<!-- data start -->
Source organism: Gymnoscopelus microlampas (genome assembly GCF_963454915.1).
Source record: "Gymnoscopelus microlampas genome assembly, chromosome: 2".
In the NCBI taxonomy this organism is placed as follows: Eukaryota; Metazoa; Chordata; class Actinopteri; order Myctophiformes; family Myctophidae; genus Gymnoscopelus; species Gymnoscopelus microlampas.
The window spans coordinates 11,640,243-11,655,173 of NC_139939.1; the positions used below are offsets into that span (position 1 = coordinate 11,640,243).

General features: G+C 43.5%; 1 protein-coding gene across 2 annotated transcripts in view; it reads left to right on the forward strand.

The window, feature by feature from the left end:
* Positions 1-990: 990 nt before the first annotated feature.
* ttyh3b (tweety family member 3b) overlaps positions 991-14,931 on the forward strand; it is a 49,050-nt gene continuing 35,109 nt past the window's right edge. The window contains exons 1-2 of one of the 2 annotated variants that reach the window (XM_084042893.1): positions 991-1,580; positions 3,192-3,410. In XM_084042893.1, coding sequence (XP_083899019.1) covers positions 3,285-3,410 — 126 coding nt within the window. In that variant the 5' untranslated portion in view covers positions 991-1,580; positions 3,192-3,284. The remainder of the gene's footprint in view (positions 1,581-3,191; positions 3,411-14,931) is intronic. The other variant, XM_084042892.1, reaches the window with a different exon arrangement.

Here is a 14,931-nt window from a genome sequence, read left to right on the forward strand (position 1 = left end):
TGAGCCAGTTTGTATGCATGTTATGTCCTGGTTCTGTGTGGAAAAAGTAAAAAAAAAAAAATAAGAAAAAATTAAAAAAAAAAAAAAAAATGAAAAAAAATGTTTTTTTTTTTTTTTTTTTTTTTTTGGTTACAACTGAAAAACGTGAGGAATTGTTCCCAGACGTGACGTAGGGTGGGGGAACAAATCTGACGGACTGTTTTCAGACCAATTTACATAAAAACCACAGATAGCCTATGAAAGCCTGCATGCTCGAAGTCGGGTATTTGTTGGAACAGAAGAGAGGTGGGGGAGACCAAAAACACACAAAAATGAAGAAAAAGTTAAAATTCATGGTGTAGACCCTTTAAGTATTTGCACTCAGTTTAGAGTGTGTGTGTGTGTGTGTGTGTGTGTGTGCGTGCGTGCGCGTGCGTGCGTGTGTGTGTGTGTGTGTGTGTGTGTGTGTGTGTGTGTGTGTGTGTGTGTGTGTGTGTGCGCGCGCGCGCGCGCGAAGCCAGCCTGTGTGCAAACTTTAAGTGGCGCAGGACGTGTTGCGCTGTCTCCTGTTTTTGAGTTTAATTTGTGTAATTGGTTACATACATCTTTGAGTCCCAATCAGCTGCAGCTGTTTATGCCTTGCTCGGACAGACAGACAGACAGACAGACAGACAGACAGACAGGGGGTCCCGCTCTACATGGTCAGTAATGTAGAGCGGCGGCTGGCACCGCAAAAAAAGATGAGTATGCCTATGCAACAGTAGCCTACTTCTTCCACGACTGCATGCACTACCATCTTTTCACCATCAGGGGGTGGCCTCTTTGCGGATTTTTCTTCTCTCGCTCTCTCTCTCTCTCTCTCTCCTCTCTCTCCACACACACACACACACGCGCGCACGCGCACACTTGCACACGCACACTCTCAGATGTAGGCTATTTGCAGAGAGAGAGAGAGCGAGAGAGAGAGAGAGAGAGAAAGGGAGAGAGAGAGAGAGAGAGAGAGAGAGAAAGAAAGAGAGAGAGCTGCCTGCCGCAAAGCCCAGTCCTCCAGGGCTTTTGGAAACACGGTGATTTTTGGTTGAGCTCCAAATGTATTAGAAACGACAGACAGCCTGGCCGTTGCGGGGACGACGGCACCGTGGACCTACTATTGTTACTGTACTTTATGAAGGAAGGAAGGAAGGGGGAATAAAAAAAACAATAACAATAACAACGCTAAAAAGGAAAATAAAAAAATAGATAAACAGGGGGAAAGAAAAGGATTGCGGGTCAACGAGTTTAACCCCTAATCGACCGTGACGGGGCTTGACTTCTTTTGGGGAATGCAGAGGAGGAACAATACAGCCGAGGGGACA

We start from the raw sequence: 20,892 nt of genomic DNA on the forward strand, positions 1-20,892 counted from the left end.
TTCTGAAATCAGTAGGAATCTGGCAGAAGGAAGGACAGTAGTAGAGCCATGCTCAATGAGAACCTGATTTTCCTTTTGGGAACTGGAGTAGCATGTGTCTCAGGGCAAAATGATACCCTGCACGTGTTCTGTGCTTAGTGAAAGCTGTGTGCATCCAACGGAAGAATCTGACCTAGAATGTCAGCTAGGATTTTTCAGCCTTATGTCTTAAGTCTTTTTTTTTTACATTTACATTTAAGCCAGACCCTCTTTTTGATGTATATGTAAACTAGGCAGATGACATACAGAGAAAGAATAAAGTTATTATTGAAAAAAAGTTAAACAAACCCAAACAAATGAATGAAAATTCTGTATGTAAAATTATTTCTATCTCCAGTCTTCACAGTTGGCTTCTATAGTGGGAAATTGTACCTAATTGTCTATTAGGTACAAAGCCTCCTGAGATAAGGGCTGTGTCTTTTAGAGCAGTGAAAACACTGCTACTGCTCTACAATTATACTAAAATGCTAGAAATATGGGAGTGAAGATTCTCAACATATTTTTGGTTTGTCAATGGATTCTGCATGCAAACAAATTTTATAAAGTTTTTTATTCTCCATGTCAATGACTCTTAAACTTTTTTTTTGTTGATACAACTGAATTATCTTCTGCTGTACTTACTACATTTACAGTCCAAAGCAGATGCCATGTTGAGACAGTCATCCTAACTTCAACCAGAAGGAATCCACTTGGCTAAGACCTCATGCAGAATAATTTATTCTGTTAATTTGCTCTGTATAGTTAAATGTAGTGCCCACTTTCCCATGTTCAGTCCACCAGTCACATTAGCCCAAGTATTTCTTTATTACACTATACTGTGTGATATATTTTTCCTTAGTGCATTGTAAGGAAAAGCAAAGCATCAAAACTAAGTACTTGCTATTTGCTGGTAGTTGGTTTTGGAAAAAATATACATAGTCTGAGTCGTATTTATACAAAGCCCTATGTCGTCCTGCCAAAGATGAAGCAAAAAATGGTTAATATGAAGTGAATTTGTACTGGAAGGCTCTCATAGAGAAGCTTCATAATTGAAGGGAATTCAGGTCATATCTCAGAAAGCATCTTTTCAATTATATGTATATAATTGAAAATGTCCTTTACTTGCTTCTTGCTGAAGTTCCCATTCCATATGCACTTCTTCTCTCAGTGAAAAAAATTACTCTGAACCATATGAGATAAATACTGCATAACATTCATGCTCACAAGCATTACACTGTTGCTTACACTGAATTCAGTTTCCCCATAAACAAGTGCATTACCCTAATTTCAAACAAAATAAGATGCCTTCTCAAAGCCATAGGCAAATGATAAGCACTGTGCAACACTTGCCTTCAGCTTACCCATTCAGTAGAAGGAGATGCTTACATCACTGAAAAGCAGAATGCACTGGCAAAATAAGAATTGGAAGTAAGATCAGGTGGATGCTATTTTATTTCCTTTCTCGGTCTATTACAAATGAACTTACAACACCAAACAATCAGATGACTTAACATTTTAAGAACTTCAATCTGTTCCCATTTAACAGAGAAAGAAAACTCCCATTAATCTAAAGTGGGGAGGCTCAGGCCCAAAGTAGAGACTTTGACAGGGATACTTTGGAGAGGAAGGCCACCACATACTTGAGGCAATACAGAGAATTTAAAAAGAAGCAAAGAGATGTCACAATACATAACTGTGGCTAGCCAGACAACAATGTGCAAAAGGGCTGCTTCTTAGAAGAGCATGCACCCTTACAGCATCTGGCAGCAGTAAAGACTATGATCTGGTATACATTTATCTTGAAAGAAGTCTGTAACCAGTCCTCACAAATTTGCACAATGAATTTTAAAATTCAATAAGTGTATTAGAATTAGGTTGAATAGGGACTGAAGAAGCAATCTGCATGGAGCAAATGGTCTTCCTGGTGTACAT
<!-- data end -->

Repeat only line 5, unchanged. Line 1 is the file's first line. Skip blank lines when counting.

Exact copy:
General features: G+C 43.5%; 1 protein-coding gene across 2 annotated transcripts in view; it reads left to right on the forward strand.